A song of ‘Success’: Columbus Indiana Children’s Choir to perform new work based on late local woman’s poem

Mike Wolanin | The Republic Members of the Columbus Indiana Children’s Choir follow choir director Melissa Garcia as she conducts rehearsal at Helen Haddad Hall in Columbus, Ind., Monday, April 15, 2024. The choir will perform a song based off a poem called Success by Columbus resident Mrs. Will Roth. Her poem was published in The Republic on Oct. 18, 1962.

A late local poet whose work was featured on a “Poem Page” in The Evening Republican decades ago will have her words come to life when performed as a song by the Columbus Indiana Children’s Choir.

The poem “Success,” written by Mrs. Will Roth, was first published in the newspaper on Oct. 18, 1962, tucked away on Page 21 amid dozens of other submissions.

In a bit of kismet, best friends LeeAnn Starkey, composer-in-residence for the choir, and director Melissa Garcia were looking for some lyrics with a distinctive Columbus connection for a song for the choir to perform at the “Voices of Spring” concert set for 4 p.m. April 27 at Garden City Church of Christ.

Starkey writes five or six songs a year and wanted to do a special one for the Columbus choir.

At first their thoughts turned to architecture, but the Modernist connection just wasn’t clicking with song lyrics. So they went to the internet to find out about poets from Columbus.

And what turned up was The Evening Republican’s “Poem Page,” which was dedicated to “poetic efforts” of those contributing poems to the newspaper in commemoration of state poetry day in 1962.

There were poems about “Autumn’s Perfection” and “Halloween,” and “Candles” and “The Chilling Winter Rain.” There was even a tribute to “Free Loader Freddy the Rooster.”

And that’s when Starkey found the possibility of success … in a poem about halfway down the page on the far left, authored by Roth, and entitled, “Success.”

The composer noted she was looking for something of a certain length, with child-friendly text that could be memorized easily and a meter that had some musicality to it.

Starkey said the poem contained “such a wonderful life lesson for everyone, not just for children.”

It’s about the kindness day to day in your interactions — that’s the success — “the little things you do,” she said.

With the choir having a goal of learning teamwork and kindness toward each other, “this is really meaningful to the kids,” she said.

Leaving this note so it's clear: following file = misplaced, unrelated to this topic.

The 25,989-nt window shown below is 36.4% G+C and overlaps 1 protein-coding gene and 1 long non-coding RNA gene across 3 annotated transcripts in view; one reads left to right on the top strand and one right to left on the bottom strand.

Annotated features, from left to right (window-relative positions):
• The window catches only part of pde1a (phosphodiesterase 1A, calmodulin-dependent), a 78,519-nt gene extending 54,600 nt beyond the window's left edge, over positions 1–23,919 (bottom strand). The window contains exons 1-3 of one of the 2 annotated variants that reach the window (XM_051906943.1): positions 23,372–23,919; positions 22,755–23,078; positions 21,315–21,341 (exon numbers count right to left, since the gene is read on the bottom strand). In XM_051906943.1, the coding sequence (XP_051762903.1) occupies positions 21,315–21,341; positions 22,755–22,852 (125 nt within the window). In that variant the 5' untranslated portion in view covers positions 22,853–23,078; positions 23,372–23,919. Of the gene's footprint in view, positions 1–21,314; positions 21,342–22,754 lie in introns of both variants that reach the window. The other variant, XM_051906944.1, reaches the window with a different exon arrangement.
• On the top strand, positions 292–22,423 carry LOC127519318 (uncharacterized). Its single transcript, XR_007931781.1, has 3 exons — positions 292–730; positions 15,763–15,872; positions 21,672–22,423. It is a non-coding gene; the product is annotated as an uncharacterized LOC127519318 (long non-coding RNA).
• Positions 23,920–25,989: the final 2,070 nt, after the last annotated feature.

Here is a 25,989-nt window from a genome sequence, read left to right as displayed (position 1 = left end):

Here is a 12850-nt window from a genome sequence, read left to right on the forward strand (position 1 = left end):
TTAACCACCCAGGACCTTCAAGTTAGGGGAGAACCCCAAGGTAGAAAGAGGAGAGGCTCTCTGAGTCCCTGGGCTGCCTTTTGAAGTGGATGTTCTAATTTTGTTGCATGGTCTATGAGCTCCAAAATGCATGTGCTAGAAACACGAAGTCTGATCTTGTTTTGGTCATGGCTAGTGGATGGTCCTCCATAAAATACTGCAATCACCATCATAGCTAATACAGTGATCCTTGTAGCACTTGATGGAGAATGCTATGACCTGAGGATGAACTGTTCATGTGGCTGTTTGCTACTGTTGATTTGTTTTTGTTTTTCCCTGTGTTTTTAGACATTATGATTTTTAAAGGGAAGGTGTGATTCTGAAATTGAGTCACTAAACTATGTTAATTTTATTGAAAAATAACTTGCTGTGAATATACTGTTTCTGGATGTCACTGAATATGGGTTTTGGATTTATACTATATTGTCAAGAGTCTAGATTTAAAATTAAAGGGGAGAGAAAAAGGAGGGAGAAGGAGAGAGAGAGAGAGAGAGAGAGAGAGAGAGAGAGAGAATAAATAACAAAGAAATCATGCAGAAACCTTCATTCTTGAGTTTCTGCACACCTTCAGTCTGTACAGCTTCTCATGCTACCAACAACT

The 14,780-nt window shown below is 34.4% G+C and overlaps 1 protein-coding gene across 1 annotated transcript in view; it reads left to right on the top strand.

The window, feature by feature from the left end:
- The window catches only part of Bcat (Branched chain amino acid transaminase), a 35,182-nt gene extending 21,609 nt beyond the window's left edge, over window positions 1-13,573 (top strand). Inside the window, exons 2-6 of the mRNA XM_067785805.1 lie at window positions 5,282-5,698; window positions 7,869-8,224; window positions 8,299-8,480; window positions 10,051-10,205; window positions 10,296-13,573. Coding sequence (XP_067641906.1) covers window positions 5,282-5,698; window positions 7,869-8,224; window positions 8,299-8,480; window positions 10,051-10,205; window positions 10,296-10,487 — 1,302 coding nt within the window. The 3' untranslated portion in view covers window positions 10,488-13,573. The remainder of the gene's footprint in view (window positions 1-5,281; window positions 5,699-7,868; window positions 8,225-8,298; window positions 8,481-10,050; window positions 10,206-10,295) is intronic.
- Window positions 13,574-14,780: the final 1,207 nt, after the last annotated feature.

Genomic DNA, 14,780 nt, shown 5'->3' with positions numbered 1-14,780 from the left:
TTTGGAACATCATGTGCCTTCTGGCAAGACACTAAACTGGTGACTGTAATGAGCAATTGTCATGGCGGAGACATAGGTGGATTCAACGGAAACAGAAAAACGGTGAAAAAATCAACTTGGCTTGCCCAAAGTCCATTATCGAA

And most importantly, she hoped the young singers, numbering about 40 this year and ranging in age from third to ninth grade, would enjoy singing about this particular subject.

“Success” it was, she and Garcia believed.

But there was one hiccup before moving forward — the poem’s copyright. Starkey reached out to The Republic, a descendant of The Evening Republican, to find out if the newspaper would grant permission for it to be used.

The Republic agreed to allow its use, but also began a search for the author, or her family, in order to make sure they would also agree for the poem to become lyrics.

After finding Mrs. Will Roth’s obituary published in 1981, The Republic was able to locate her son James Roth, who resides in Columbus and who immediately granted permission for the poem to be used.

He and his wife Pam are hoping to attend the concert to hear the song that Starkey and the choir have created, directed by Garcia.

James Roth said he had no idea that his mother, Hazel Ruth (Boll) Roth wrote poetry, something he said he “didn’t see in her” as he was growing up. In those days, his mother was a homemaker and his father Will was manager and treasurer of the Citizen’s Building and Loan in Columbus.

The family lived at 2720 Washington St. in a home his parents built in 1940.

Republic records show Hazel was deeply involved in society events in Columbus, active in St. Peters Lutheran Church’s Women’s Missionary League and was president of the Bartholomew County Home Economics Club.

James Roth allowed that she was quite a good cook, known for her fried chicken and the best chicken gravy he could ever recall tasting.

Saying his mom could be tough on him, James Roth said the idea of her writing poetry when his father was at work and he was at school was surprising to him.

“At that time, in the ’40s and ’50s, parents just did not talk about their private lives with their kids,” he said.

With the poem, and its transformation into a song, he said it “gives me a differing look of her and it’s a change I welcome.”

James Roth said he had very little left of his mother’s belongings, many of them stored with other family members, and he has not gone though the items in a very long time.

He has agreed to give Garcia and Starkey permission to have “Success” formally published, which means other choirs around the globe can request to perform it in the future. Garcia noted that the children were thrilled that Starkey prefaced the work “to Melissa Garcia and the Columbus Indiana Children’s Choir” which will travel with the sheet music.

James Roth is hopeful the song will live on in his mother’s memory and with the children who perform it.